When we give up our excuses we will find our results.
Now the word of the LORD came to me, saying, “Before I formed you in the womb I knew you, and before you were born I consecrated you; I appointed you a prophet to the nations.” Then I said, “Ah, Lord God! Behold, I do not know how to speak, for I am only a youth.” But the Lord said to me, “Do not say, ‘I am only a youth’; for to all to whom I send you, you shall go, and whatever I command you, you shall speak. Do not be afraid of them, for I am with you to deliver you, declares the Lord.” (Jeremiah 1:4-8 ESV)
Blessed is a man who perseveres under trial; for once he has been approved, he will receive the crown of life which the Lord has promised to those who love Him. – James 1:12 NASB
Images of nature fill many paintings by Joseph Turner. In 1842 at the age of sixty-seven, he decided to focus on storms in a fresh way. Instead of watching from afar, Turner felt compelled to experience the fury of a storm for himself.
He had himself tied to the mainmast of a ship, which sailed into the heart of a gale. It was an intense experience. Afterward, filled with personal insight, he painted “Snow Storm: Steam-Boat off a Harbour’s Mouth.” The painting puzzled some but amazed others with its intensity.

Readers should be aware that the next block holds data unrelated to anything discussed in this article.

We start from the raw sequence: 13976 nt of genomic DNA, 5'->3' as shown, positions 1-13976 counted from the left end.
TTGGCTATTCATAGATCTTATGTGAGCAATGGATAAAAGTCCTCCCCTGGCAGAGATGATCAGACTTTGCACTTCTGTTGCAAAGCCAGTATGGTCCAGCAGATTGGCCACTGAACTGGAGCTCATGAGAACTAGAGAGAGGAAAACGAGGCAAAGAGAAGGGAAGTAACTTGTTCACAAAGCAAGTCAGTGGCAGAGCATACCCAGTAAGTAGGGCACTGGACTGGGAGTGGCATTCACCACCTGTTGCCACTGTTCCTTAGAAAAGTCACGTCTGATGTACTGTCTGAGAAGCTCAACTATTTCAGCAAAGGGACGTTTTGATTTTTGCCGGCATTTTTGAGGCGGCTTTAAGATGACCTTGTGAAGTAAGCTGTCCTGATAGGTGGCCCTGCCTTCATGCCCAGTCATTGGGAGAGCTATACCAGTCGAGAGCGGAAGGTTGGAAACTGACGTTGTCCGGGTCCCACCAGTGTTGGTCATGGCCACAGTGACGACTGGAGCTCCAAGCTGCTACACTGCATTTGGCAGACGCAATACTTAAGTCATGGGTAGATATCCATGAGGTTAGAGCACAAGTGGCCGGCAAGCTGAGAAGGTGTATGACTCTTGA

Observers felt what it meant to go through a storm. As one critic summarized, this painting “is the essence of all that Turner had discovered…during forty years of practice.”
In our spiritual lives, God may allow us to go through storms. As we do, we need to trust in Him and realize that storms have a purpose. They deepen our faith and change our character. And persevering through trials results in blessings and “the crown of life.”
In a similar way, Paul described how God wants us to “exult in our tribulations.” Why? Because they bring about perseverance, proven character, and hope (Romans 5:3-5).
Today, remember that God has an eternal plan for you. When you go through storms, have faith. Trust Him. Let Him perfect you and teach you. Let Him give you a more powerful testimony, change you, and prove Himself mighty!
Streams In The Desert
By: L. B. Cowman
He brought me forth also into a large place; he delivered me; because he delighted in me (Psalms 18:19).
And what is this “large place”? What can it be but God Himself, that infinite Being in whom all other beings and all other streams of life terminate? God is a large place indeed. And it was through humiliation, through abasement, through nothingness that David was brought into it.
“I bare you on eagle’s wings, and brought you unto myself” (Exod. 19:4).
Fearing to launch on “full surrender’s” tide,
I asked the Lord where would its waters glide
My little bark, “To troubled seas I dread?”
“Unto Myself,” He said.
Weeping beside an open grave I stood,
In bitterness of soul I cried to God:
“Where leads this path of sorrow that I tread?”
“Unto Myself,” He said.
Striving for souls, I loved the work too well;
Then disappointments came; I could not tell
The reason, till He said, “I am thine all;
Unto Myself I call.”
Watching my heroes–those I loved the best–
I saw them fail; they could not stand the test,
Even by this the Lord, through tears not few,
Unto Himself me drew.